Note: This is the third in a series about a local woman on her journey to citizenship.



Five down, three to go – Sabrina Eagleston is just over halfway finished with her citizenship classes at the Shawnee Public Library.

Note: This is the third in a series about a local woman on her journey to citizenship.

 

Five down, three to go – Sabrina Eagleston is just over halfway finished with her citizenship classes at the Shawnee Public Library.

 

Eagleston, who moved to Shawnee almost five years ago after meeting her local husband in Toluca, Mexico, has been studying hard for her U.S. citizenship test.

 

Although the classes are drawing to a close soon, Eagleston still has a long road ahead of her.

 

“I have two friends that had already gone through this process,” she said. “It took them like a year because you have to send your application and the fee and it takes a little bit for them to call you back to schedule your biometrics. Then they schedule the interview and test and after that, if you pass, comes the ceremony.”

 

Eagleston said she is still worried about the fee, which she also has to pay for her older daughter.

 

“Since she is just 12, I will be taking the test for us both,” she said. “If I pass it, she becomes a citizen too.”

 

Although she has been saving for the fee, Eagleston said things keep coming up. Still, she is excited for the future.

 

“After we get that, we can get our American passports and I get to vote,” she said.

 

Still, Eagleston can’t help but be nervous.

 

“It’s kind of nerve-racking,” she said. “I feel like I would be ready, but what if I’m not?”

 

As she continues through her prep classes, Eagleston said she is learning more and more about American history.

 

“We learned about the branches of government and what each of them do and why we have 100 senators and 435 representatives,” she said. “We learned about freedom of religion and freedom of speech. That’s really interesting for my classmate and I because it’s so different.”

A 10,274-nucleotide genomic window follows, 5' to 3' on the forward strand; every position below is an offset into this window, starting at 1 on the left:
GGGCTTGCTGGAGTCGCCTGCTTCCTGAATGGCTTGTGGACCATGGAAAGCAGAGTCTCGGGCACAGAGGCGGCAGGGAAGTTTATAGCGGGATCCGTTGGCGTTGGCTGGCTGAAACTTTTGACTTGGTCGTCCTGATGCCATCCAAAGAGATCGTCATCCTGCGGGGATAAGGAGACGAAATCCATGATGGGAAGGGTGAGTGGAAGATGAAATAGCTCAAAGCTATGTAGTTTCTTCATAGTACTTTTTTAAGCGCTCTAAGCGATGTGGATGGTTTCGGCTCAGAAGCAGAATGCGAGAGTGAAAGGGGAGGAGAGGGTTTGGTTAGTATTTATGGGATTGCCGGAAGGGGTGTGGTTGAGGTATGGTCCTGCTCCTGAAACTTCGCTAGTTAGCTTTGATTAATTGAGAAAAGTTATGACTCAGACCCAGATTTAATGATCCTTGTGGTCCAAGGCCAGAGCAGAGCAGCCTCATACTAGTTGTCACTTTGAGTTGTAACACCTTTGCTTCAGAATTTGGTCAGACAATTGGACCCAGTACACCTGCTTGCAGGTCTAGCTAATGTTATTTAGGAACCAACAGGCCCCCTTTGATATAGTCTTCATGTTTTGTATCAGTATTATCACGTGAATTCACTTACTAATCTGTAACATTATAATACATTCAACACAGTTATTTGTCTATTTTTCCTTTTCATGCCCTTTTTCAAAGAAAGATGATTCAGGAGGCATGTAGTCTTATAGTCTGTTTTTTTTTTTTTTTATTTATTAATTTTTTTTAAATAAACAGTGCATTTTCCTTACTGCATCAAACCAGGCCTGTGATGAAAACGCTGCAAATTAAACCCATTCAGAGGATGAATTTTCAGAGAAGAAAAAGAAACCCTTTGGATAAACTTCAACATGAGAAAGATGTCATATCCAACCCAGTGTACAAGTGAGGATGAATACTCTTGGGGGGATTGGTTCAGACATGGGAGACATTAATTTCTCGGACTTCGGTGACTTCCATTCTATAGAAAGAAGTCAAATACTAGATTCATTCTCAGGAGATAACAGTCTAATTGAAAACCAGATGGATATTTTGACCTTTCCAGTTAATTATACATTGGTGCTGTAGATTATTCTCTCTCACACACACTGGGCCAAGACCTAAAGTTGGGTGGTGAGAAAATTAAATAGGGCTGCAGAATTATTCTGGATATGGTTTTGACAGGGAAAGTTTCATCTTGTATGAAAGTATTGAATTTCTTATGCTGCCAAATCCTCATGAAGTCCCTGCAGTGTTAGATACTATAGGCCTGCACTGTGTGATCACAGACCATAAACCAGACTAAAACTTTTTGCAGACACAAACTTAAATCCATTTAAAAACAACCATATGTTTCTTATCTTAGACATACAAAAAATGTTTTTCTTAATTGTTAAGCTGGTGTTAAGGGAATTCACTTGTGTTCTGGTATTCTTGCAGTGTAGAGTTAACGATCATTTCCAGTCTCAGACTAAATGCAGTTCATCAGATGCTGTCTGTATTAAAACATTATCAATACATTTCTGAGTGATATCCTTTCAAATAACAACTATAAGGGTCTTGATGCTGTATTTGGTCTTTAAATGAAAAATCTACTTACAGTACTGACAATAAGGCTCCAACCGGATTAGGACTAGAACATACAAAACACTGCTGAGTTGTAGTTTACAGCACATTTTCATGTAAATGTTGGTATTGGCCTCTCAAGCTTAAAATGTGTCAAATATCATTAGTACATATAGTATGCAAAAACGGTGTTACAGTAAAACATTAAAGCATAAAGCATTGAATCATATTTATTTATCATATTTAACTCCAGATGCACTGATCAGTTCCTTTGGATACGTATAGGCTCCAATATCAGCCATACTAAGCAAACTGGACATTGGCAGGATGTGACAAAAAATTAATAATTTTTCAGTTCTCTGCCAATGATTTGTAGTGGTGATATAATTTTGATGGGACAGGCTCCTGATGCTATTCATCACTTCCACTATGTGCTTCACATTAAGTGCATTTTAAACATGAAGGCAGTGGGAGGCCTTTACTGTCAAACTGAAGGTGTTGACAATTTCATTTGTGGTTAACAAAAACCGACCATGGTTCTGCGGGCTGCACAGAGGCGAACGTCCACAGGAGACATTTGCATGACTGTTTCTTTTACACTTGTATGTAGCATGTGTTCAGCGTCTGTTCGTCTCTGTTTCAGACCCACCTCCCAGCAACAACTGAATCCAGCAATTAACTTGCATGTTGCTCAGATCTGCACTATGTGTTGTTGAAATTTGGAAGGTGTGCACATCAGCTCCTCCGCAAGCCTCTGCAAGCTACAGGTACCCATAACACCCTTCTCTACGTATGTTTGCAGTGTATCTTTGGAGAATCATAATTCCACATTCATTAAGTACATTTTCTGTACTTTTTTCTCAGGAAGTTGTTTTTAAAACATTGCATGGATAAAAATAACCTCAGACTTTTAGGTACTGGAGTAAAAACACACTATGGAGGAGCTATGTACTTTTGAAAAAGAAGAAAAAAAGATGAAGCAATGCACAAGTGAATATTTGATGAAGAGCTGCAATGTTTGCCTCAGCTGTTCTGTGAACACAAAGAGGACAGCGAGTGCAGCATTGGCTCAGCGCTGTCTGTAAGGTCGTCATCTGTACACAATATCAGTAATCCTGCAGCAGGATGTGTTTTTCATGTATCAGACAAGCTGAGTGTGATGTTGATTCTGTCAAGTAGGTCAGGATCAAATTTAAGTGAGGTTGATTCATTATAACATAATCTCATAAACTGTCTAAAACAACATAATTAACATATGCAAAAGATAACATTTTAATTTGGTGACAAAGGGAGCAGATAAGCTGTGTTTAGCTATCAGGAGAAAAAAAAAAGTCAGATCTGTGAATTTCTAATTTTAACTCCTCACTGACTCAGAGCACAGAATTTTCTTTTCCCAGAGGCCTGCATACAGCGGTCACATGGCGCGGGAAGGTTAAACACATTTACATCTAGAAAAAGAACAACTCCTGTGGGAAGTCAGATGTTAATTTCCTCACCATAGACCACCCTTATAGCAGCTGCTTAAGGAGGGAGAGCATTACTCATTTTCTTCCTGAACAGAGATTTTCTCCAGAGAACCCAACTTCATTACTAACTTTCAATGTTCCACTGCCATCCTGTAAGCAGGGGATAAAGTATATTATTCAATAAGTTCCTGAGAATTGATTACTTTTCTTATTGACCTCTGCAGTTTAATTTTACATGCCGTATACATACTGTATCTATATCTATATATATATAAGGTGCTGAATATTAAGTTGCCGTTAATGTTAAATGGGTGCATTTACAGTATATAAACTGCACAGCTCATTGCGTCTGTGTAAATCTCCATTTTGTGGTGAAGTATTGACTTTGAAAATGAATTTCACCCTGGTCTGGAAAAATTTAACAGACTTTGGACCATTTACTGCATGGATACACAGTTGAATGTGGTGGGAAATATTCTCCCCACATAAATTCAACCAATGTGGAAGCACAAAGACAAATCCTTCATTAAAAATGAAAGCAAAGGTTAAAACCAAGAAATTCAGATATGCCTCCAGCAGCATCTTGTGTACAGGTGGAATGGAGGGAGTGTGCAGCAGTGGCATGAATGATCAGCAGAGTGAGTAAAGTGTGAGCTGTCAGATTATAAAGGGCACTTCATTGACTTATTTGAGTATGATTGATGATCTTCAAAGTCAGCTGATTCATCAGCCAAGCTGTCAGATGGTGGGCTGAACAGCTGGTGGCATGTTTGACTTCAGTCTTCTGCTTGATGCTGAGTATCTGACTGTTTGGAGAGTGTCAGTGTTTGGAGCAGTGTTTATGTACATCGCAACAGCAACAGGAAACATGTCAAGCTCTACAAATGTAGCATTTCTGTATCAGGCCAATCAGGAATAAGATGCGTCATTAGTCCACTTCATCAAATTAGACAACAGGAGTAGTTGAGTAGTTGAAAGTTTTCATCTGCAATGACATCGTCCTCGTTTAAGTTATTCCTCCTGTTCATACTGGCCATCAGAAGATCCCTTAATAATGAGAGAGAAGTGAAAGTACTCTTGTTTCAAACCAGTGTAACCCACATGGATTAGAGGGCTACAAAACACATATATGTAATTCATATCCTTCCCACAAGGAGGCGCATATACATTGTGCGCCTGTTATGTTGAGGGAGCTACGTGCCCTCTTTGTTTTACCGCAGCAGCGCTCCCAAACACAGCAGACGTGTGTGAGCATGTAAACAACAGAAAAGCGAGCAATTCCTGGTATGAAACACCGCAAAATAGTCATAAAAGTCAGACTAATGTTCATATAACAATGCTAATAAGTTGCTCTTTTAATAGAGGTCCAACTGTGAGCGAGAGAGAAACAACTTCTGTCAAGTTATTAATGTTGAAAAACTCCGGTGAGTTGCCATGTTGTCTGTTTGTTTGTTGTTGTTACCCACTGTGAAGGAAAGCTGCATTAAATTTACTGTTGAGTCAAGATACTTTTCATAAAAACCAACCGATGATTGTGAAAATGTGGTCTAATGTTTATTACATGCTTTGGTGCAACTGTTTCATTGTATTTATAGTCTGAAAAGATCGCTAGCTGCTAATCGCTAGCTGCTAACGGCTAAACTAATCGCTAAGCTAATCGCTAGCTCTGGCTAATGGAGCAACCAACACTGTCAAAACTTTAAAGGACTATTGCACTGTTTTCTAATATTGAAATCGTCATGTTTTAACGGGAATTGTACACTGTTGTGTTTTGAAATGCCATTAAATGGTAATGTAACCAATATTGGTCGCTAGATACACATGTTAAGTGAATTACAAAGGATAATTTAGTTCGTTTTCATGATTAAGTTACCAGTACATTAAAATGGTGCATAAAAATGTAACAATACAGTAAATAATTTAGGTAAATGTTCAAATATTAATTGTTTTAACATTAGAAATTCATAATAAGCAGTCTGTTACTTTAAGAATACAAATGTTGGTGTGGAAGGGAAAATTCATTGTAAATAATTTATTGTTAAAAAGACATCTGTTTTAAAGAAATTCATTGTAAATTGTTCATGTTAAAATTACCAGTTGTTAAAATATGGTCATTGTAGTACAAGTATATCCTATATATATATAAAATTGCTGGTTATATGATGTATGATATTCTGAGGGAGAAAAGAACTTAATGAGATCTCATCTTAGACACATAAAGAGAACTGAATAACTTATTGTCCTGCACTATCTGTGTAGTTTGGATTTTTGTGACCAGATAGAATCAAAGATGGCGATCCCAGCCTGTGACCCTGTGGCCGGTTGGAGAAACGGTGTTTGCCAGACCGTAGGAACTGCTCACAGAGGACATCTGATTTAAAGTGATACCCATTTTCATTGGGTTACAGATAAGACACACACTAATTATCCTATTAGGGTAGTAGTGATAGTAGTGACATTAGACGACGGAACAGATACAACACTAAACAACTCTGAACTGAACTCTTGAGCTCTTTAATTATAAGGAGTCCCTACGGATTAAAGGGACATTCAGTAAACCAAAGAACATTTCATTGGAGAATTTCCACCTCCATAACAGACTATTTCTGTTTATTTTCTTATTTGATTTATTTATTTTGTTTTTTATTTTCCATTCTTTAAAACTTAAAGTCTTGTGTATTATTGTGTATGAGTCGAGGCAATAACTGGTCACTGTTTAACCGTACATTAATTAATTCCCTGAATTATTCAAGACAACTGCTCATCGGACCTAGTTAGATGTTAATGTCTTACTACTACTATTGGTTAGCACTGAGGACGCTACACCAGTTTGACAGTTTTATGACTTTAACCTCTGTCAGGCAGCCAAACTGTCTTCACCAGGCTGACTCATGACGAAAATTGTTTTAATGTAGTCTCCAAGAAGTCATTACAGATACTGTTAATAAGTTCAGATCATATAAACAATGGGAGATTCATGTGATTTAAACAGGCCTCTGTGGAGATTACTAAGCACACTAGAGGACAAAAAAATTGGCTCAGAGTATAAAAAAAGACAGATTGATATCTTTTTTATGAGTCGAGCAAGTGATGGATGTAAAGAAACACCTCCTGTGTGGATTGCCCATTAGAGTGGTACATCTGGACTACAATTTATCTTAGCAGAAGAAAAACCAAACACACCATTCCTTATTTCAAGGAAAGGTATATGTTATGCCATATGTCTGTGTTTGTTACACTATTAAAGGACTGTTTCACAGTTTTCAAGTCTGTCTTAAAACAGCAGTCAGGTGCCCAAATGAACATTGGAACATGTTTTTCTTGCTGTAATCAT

Noting the warm November temperatures, Eagleston said she likes the more detailed weather reports we get in Oklahoma.

 

“They’re always letting you know what’s going to happen,” she said. “Over there, they tell you the high and low and that’s it. I guess because we don’t get the severe weather like here.”

 

Eagleston said in Toluca, they don’t get snow or tornadoes.

 

“The worst thing we get are the earthquakes,” she said. “There’s a volcano there and they top gets snowy and it’s like a park, but we don’t get the snow on the ground.”

 

In Toluca, Eagleston worked a variety of jobs, mostly in office settings.

 

“I was an assistant,” she said. “It was a part of the state government where they make books.”

 

There, Eagleston worked with design and editing. She also worked with a public notary before that.

 

“I worked at a school,” she said. “I was teaching computers and English, which is really, really different than here. When I got here, I couldn’t understand anyone and no one could understand me.”

 

Here, Eagleston works at a Mexican restaurant.

 

“I used to work at Kohl’s and I really liked it, but I feel like working at the restaurant, I’m more involved with people and I like that,” she said. “I learn a lot, too.”

 

The citizenship class is being funded through the Oklahoma Department of Libraries with funds from Library Services and Technology, a Federal source of library funding provided by the Institute of Museum and Library Services.